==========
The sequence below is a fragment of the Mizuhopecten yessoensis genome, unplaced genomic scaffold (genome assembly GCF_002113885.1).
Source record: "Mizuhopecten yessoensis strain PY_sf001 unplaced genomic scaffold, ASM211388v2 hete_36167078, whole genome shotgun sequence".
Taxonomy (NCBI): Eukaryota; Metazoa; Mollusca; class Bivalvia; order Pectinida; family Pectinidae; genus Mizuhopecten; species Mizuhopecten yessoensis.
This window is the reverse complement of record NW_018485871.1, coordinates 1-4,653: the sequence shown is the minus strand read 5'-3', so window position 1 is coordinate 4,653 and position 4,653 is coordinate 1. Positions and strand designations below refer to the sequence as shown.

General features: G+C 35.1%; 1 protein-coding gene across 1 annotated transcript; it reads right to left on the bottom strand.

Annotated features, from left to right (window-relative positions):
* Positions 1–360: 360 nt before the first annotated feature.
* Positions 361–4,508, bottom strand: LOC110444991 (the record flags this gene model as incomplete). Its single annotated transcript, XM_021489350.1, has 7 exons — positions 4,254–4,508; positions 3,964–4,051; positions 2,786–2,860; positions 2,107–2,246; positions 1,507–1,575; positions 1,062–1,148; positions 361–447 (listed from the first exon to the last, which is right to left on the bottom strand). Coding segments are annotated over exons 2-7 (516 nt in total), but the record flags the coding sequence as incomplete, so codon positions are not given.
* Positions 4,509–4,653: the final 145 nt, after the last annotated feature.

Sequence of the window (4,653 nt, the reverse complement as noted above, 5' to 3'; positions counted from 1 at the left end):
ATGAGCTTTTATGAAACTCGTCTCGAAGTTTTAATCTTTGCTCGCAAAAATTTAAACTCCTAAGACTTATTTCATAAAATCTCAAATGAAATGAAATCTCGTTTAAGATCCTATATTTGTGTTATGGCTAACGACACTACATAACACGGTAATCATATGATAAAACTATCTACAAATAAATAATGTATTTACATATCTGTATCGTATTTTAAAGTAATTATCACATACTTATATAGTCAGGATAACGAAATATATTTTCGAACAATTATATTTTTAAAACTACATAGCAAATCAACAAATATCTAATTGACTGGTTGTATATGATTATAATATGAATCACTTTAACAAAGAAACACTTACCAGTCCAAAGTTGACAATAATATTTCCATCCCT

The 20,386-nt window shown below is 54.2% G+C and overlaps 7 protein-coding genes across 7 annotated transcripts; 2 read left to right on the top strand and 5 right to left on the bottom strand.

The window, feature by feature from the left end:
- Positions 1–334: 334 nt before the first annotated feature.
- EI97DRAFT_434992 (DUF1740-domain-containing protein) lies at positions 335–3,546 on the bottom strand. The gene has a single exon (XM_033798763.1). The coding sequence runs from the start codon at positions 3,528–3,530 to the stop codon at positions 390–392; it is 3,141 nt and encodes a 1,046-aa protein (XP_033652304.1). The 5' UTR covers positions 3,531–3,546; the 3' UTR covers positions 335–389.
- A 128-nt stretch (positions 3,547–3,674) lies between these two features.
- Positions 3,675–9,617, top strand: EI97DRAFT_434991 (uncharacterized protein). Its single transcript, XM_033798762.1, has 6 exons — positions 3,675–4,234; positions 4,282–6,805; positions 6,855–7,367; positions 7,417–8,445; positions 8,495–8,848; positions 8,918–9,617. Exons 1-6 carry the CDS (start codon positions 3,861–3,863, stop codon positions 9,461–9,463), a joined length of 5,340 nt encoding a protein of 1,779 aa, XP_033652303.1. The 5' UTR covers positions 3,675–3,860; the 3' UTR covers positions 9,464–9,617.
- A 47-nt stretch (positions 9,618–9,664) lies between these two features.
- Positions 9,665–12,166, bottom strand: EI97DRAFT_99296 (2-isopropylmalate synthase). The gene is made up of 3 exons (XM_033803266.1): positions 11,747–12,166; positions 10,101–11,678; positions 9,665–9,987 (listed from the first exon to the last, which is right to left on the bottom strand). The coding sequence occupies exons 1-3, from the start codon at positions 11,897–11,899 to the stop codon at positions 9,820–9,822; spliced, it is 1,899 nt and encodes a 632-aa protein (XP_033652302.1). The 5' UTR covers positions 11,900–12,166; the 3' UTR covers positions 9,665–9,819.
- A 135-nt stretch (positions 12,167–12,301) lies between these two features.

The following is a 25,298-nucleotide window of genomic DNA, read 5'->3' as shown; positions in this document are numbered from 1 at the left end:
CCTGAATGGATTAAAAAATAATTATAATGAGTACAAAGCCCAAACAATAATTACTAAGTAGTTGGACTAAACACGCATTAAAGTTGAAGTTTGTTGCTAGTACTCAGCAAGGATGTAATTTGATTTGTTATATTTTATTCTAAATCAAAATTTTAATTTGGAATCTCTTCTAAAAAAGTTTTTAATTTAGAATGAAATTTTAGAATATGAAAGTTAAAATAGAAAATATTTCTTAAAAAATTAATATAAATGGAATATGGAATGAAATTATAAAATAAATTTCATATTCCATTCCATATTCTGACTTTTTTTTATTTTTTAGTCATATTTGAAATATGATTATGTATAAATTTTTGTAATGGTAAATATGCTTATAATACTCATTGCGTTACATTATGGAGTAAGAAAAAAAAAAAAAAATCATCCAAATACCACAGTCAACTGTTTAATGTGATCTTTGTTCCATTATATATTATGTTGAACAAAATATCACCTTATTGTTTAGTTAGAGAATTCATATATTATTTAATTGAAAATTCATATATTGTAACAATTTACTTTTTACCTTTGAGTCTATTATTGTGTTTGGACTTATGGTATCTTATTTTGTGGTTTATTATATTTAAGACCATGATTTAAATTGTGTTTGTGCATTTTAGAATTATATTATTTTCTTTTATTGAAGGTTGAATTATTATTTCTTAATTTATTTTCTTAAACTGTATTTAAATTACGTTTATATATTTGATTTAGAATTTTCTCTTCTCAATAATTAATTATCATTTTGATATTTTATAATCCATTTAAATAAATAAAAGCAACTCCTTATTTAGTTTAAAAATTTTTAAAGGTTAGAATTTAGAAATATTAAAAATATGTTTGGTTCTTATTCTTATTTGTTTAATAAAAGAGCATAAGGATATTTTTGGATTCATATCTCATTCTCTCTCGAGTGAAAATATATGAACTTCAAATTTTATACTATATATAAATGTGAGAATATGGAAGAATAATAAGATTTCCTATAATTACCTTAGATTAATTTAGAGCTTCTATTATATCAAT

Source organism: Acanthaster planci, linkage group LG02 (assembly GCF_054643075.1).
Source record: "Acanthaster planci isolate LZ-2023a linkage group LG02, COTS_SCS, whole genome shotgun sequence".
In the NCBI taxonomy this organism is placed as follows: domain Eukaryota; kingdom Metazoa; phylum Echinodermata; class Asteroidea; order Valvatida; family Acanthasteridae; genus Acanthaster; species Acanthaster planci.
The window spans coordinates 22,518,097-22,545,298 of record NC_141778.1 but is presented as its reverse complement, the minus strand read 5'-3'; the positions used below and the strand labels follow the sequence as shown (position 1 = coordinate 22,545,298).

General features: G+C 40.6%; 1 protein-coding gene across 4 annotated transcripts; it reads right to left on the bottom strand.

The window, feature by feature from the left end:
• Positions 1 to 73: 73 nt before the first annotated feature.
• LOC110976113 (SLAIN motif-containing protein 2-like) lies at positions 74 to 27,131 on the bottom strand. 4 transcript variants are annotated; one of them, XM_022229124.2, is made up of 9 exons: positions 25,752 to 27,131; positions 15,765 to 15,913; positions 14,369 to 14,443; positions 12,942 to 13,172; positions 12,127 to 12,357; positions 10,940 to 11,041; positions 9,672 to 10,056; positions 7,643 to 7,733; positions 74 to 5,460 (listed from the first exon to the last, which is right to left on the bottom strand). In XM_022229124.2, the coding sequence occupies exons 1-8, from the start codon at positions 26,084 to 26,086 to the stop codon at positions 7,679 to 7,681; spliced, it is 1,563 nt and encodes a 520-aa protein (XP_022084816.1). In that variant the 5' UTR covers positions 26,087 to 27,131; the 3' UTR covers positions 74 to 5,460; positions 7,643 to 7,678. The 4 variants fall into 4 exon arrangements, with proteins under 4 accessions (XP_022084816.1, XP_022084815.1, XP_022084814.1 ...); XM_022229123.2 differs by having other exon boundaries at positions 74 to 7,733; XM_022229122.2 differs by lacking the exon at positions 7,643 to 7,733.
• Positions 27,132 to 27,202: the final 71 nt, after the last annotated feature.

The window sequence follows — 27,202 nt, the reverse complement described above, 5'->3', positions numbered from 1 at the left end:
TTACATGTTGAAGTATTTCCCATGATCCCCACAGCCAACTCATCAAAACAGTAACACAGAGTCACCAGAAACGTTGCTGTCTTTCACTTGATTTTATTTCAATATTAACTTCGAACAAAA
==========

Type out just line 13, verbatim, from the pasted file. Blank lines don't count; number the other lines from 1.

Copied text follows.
The window, feature by feature from the left end: